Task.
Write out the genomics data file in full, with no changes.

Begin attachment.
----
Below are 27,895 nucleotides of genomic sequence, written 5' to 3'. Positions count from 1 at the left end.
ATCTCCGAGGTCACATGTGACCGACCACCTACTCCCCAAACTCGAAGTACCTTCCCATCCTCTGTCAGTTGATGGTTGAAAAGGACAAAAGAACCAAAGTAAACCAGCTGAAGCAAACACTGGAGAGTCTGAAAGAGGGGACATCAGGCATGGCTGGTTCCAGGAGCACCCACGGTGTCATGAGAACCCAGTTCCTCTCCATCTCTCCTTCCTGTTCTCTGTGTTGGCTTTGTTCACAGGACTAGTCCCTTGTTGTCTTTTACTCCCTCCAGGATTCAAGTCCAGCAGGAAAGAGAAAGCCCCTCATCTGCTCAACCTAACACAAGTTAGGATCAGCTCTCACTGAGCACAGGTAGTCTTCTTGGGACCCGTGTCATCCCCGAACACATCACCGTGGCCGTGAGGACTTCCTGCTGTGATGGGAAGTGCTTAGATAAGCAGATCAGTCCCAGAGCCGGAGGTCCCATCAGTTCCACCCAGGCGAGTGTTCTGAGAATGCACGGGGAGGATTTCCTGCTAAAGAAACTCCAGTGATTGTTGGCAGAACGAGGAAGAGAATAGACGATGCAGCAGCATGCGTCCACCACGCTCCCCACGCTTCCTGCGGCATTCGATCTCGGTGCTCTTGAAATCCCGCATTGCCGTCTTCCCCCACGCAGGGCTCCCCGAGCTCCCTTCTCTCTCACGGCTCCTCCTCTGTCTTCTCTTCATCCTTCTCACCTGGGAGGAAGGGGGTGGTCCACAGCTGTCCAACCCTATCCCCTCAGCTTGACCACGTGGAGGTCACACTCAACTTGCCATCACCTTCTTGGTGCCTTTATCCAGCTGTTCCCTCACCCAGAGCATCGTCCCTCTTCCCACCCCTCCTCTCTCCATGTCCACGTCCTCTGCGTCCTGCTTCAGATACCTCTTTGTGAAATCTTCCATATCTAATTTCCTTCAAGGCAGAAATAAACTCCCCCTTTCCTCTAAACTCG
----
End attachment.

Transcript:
Below are 27,895 nucleotides of genomic sequence, written 5' to 3'. Positions count from 1 at the left end.
ATCTCCGAGGTCACATGTGACCGACCACCTACTCCCCAAACTCGAAGTACCTTCCCATCCTCTGTCAGTTGATGGTTGAAAAGGACAAAAGAACCAAAGTAAACCAGCTGAAGCAAACACTGGAGAGTCTGAAAGAGGGGACATCAGGCATGGCTGGTTCCAGGAGCACCCACGGTGTCATGAGAACCCAGTTCCTCTCCATCTCTCCTTCCTGTTCTCTGTGTTGGCTTTGTTCACAGGACTAGTCCCTTGTTGTCTTTTACTCCCTCCAGGATTCAAGTCCAGCAGGAAAGAGAAAGCCCCTCATCTGCTCAACCTAACACAAGTTAGGATCAGCTCTCACTGAGCACAGGTAGTCTTCTTGGGACCCGTGTCATCCCCGAACACATCACCGTGGCCGTGAGGACTTCCTGCTGTGATGGGAAGTGCTTAGATAAGCAGATCAGTCCCAGAGCCGGAGGTCCCATCAGTTCCACCCAGGCGAGTGTTCTGAGAATGCACGGGGAGGATTTCCTGCTAAAGAAACTCCAGTGATTGTTGGCAGAACGAGGAAGAGAATAGACGATGCAGCAGCATGCGTCCACCACGCTCCCCACGCTTCCTGCGGCATTCGATCTCGGTGCTCTTGAAATCCCGCATTGCCGTCTTCCCCCACGCAGGGCTCCCCGAGCTCCCTTCTCTCTCACGGCTCCTCCTCTGTCTTCTCTTCATCCTTCTCACCTGGGAGGAAGGGGGTGGTCCACAGCTGTCCAACCCTATCCCCTCAGCTTGACCACGTGGAGGTCACACTCAACTTGCCATCACCTTCTTGGTGCCTTTATCCAGCTGTTCCCTCACCCAGAGCATCGTCCCTCTTCCCACCCCTCCTCTCTCCATGTCCACGTCCTCTGCGTCCTGCTTCAGATACCTCTTTGTGAAATCTTCCATATCTAATTTCCTTCAAGGCAGAAATAAACTCCCCCTTTCCTCTAAACTCG